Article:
We also had a report from the New York Federal Reserve yesterday that showed that American household debt hit a record high of $16.2 trillion. It seems rising inflation has more people putting debt on their credit cards and while defaults are not spinning out of control, they are starting to rise. That is raising concerns about the economy and the US consumer and their ability to continue to fill their gas tanks. Of course it’s a lot easier to fill their gas tank than it was because gasoline prices have fallen 49 days in a row.

Yesterday oil prices attempted to break out of their funk coming just short of the resistance after House Speaker Nancy Pelosi landed in Taiwan. Military rattling from the Chinese government and the promise of war exercises surrounding the island of Taiwan raised concerns by some military experts that this could be a repeat of Russia’s war games that eventually led to an invasion. Others just dismissed it as noise and reminded the world that China must not dictate the travel plans of the House Speaker of the United States. The House Speaker said that we will not abandon our commitment to Taiwan and we are proud of our enduring friendship.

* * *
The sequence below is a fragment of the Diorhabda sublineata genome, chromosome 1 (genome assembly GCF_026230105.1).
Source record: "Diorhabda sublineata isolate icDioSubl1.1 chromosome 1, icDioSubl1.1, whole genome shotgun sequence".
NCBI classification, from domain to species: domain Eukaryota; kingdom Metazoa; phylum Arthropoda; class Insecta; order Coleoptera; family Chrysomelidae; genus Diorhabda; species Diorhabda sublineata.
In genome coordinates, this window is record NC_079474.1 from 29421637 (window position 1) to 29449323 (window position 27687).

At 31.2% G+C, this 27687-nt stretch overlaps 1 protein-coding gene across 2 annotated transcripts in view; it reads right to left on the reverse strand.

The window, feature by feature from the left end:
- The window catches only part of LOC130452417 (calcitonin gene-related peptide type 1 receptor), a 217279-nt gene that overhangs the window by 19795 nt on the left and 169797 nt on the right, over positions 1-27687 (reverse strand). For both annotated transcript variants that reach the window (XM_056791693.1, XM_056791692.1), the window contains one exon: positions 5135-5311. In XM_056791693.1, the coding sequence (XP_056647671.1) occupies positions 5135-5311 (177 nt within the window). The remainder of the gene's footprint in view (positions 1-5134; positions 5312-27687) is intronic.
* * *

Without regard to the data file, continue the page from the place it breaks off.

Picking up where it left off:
War concerns eased a bit and oil prices seemed to sell off after what really should have been a supportive American Petroleum Institute Report (API). The API reported that crude supply increased by 2.165 million barrels which were higher than polled expectations. Yet I was confused why the estimates were not for a 2 million build because exports most likely were down and we were graced with another 5.4 million barrels of taxpayer-paid SPR barrels. Regardless of that build, we saw it as stocks fell by 351,000 barrels and we also saw gasoline supplies fall by 204,00 barrels.

The Biden administration, from their position, is going to be patient in buying back oil from the Strategic Petroleum Reserve. They seem to be looking at the futures curve and believe that they’re going to buy back the oil that they sold for the reserve at a lower price in the future. My recommendation to the Biden administration is instead of waiting around, put on the hedge in the futures markets today. I believe in the environment we’re in, that those prices on the back end of the curve are going to increase dramatically especially if your energy policies against U.S. oil and gas production continue along the path that they’re on.